human rights

Kissing Gates in Dublin: Access to Information on the Environment

In August 2021, I sent a request under the Access to Information on the Environment (AIE) Regulations to five public bodies:

  • Dublin City Council (DCC)
  • South Dublin County Council (SDCC)
  • Dún Laoghaire-Rathdown Council (DLR)
  • Fingal County Council (FCC)
  • Office of Public Works (OPW)
  • Waterways Ireland (WI)

AIE Requests are similar in some ways to Freedom of Information (FOI) Requests, but there are crucial differences: while FOI exists under Irish legislation, AIE arises from EU legislation. Therefore, the Irish State is bound by EU obligations in respect of AIE; however, the government of the day can amend FOI legislation, as it has in the past and proposes to do so again. There are also differences in the public bodies which are covered by AIE and FOI, with more bodies subject to the AIE Regulations. On the other hand, FOI legislation may capture more kinds of records held by public bodies, above and beyond environmental information.

I sent the below request to each of the public bodies. The replies and responses I’ve received have been.. diverse.

I am making the following request under Access to Information on the Environment (AIE) Regulations.

Please provide information with details of all barriers/gates on pedestrian routes within the [Council/Dublin] area, including: on roads, paths, lanes, at any pedestrian entry and exit points to parks, and at any locations within within parks.

This requested information to be broken down by location and by type of barrier/gate – the requested information to include, but not be limited to:

– ‘Kissing gates’
– Swing gates
– Styles
– A-frames
All other barrier/gate types
– All locations of such barriers/gates

I am requesting the above information be provided in electronic format.

Essentially, I want to find out where and how many kissing gates and other barriers there are within Dublin City and County. It seems such a simple request.

I plan on providing updates in respect of each public body’s response in separate posts here, which will be grouped together under the “kissing gates” tag.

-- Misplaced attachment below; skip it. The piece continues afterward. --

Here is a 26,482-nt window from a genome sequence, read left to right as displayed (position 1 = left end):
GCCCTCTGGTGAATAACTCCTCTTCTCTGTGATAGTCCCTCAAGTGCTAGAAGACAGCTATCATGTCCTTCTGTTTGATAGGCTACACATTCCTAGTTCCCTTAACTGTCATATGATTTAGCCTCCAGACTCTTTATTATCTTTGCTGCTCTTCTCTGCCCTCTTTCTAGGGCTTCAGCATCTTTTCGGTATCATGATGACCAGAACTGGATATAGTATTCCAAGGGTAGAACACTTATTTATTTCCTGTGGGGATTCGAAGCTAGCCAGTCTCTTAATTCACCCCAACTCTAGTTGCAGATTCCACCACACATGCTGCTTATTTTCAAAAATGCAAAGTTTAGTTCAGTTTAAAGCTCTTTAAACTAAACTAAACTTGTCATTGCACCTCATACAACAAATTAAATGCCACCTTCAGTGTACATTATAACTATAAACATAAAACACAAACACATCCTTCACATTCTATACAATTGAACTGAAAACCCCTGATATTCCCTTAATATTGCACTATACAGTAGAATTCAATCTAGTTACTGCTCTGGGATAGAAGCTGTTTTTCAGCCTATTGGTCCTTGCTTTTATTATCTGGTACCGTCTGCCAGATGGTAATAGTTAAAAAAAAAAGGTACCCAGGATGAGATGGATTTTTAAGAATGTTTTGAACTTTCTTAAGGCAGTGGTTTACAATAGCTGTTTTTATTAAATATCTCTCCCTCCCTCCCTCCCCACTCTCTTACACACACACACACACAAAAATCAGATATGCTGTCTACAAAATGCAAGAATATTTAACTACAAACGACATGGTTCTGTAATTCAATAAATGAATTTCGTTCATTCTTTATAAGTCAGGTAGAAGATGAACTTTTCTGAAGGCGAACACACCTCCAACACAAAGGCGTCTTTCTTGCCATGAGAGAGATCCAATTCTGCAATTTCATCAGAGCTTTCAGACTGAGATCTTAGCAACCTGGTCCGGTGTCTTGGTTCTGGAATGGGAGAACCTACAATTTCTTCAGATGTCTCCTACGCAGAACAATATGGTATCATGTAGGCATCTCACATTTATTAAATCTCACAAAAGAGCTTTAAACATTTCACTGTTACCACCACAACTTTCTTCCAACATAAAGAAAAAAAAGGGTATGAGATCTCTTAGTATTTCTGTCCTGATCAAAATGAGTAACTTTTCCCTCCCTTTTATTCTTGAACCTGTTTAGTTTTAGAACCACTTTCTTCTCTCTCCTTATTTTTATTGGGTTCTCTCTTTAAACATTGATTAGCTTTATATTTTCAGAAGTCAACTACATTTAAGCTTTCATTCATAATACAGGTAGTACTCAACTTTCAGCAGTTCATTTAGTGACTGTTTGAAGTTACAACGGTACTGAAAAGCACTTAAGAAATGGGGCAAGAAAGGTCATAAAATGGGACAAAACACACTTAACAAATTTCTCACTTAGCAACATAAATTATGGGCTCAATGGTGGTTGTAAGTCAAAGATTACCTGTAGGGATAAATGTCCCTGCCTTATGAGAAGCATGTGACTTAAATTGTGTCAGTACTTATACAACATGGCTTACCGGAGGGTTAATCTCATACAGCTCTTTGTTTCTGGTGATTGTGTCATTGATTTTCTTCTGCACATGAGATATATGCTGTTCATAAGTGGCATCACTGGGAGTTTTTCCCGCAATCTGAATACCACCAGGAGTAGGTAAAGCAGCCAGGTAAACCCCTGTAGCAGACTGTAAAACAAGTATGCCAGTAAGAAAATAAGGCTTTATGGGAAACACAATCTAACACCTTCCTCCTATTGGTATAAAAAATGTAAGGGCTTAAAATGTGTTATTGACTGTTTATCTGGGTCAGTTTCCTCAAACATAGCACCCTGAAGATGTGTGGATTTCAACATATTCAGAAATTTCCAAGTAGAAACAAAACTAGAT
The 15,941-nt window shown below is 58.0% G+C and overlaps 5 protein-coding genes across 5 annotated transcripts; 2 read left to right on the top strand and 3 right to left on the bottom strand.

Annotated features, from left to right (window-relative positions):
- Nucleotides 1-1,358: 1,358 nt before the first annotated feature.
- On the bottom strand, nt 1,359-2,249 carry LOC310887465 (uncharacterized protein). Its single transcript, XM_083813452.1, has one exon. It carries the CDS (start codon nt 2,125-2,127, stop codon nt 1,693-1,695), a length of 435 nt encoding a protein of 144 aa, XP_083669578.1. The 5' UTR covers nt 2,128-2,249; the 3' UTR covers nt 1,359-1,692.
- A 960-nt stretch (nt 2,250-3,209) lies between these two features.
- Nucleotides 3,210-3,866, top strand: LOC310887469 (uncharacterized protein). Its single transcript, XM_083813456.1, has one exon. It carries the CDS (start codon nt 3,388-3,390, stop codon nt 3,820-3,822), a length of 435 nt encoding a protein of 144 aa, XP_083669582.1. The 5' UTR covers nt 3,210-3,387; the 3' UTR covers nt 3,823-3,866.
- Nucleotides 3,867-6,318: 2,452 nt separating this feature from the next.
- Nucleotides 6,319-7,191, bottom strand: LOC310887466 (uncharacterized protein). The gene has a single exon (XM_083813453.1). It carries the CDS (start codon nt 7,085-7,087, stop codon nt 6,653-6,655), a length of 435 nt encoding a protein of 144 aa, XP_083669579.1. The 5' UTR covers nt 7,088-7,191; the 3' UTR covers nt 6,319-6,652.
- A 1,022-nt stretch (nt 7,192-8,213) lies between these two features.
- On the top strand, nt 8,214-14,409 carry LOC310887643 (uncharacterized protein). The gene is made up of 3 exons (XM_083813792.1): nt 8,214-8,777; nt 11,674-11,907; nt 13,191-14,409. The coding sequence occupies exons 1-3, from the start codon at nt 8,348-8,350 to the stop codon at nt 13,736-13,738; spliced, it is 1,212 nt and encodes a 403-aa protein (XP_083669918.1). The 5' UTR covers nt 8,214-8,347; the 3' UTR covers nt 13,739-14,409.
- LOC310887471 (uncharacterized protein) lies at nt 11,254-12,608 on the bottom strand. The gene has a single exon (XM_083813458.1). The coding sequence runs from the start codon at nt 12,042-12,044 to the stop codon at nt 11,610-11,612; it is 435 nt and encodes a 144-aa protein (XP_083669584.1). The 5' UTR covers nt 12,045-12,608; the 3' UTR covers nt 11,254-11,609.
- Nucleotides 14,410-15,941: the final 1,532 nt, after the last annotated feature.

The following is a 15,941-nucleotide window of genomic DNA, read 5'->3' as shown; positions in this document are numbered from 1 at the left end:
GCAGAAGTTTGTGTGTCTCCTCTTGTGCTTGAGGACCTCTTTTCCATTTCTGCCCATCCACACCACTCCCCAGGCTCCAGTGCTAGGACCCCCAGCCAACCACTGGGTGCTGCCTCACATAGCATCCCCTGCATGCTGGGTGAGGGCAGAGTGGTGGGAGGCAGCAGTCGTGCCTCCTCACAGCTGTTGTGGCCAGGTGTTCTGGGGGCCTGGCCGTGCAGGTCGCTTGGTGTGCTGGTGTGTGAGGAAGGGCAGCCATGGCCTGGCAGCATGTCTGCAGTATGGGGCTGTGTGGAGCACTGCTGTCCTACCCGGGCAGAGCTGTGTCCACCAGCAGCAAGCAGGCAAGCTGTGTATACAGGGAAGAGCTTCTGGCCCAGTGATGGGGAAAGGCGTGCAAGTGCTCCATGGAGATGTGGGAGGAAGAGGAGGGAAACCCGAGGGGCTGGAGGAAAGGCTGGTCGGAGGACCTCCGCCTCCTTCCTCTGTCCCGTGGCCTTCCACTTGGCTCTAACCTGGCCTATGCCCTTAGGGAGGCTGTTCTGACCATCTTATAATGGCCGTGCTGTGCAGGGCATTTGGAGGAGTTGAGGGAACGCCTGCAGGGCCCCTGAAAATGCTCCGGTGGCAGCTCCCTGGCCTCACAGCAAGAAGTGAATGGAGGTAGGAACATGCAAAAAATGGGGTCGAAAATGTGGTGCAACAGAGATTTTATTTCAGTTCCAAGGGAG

Wish me luck.


Fail to prepare, prepare to fail: Ireland’s marriage referendum


Yesterday, the day after Leo Varadkar’s coming out, the first shots of Ireland’s marriage referendum campaign were fired.

What the day’s discussions across national radio and television revealed – to me, at least – is that the Yes campaign is wholly unprepared and has been outmanoeuvred at the outset.

Although there are four months of this to go, the initial skirmish has undeniably been won by the No advocates.

The debates yesterday demonstrated that the No side has, as in other debates in the past, mastered the three key elements needed for success:

  • Political opportunity
  • Framing
  • Mobilisation

    Already, the Yes advocates are on the back foot. This seemed apparent to me in the morning, listening to Newstalk FM.

    By midnight, it was absolutely beyond doubt, in my view, that Monday, 19th January 2015 saw a resounding victory for the No campaign – before the campaign has even begun.

    Here’s how I think they achieved that.


    The problem with Clare Daly’s proposal on bodily integrity


    I saw this on Twitter this morning:


    Clare Daly TD proposal tweet 400x313


    The proposal by Clare Daly TD is to insert the following into Article 40 of the Constitution, replacing the existing Article 40.3.3°:

    The state acknowledges right of all citizens to personal autonomy and bodily integrity.

    Presumably the intention here is to remove the restrictions around abortion in Ireland, which many have argued have led to abortion effectively being exported abroad, most especially to England.

    This is the existing text of Article 40.3.3°, which was insterted following a referendum in 1983:

    The State acknowledges the right to life of the unborn and, with due regard to the equal right to life of the mother, guarantees in its laws to respect, and, as far as practicable, by its laws to defend and vindicate that right.

    One of the problems with Daly’s proposal is that it is exclusive, affecting only “citizens.”

    This wording creates a category of individuals in the state whose right to personal autonomy and bodily integrity is recognised – citizens of Ireland – and a category of individuals whose right to personal autonomy and bodily integrity is not recognised – those who are not citizens of Ireland.

    One obvious consequence of this approach is that a situation such as the case of Miss Y from earlier this year remains unaddressed.

    Thus, a fundamental right that is made contingent on citizenship status is no right at all.